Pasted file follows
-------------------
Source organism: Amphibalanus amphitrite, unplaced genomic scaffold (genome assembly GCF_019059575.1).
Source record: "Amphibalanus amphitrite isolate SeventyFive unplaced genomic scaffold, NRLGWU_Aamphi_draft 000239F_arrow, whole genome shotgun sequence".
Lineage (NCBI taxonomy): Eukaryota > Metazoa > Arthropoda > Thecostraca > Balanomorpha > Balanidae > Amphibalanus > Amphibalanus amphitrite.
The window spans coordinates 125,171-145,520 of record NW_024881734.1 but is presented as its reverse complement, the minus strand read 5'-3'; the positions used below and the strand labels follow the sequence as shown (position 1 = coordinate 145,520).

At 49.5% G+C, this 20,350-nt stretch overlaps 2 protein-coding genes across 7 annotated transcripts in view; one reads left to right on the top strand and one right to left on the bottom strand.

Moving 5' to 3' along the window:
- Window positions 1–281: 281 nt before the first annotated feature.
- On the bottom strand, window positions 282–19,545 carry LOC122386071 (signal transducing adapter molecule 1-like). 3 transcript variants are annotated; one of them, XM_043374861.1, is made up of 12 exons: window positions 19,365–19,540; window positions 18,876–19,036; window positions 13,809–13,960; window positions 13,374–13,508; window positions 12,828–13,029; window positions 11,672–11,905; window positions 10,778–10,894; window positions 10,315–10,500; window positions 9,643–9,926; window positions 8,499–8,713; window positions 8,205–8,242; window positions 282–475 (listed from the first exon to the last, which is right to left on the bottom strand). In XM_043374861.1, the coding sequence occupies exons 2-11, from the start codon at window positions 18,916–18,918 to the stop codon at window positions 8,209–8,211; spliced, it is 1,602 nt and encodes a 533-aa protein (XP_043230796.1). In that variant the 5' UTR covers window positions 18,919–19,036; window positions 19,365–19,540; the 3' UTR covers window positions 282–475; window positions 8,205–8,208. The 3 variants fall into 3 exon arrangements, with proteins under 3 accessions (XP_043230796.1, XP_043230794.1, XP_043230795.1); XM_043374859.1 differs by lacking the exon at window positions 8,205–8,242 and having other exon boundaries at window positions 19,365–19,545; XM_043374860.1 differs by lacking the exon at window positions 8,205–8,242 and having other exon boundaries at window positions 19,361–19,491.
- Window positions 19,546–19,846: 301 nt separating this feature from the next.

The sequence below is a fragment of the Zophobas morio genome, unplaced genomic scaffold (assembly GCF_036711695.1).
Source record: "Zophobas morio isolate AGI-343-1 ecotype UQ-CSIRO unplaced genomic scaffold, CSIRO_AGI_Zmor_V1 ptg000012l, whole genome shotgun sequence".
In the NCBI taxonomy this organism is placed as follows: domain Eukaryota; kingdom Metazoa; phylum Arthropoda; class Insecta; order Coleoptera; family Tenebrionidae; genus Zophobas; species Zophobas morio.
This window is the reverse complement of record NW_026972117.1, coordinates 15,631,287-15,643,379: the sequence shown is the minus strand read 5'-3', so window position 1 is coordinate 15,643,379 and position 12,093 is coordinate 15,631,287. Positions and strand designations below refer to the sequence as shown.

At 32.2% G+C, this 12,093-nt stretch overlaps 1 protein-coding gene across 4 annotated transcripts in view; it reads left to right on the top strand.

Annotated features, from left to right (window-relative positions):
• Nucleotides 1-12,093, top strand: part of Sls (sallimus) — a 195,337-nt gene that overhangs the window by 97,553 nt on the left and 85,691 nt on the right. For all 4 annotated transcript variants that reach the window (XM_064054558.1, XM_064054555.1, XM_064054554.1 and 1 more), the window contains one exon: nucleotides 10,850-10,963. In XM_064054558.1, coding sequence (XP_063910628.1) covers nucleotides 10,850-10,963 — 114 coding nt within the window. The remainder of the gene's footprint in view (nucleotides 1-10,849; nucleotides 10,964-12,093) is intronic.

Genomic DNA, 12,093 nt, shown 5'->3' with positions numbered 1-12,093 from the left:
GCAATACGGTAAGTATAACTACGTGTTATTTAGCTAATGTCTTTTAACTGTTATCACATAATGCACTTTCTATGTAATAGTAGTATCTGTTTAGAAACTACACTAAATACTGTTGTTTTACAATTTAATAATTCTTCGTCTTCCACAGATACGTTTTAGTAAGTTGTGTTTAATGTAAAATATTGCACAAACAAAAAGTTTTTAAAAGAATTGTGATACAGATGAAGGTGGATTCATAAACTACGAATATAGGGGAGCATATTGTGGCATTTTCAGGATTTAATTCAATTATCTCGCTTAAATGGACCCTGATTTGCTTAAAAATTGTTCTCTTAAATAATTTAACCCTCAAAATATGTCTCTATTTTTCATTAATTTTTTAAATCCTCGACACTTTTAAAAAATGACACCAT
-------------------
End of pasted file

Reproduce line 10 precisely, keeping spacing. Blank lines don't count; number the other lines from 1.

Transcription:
The sequence below is a fragment of the Zophobas morio genome, unplaced genomic scaffold (assembly GCF_036711695.1).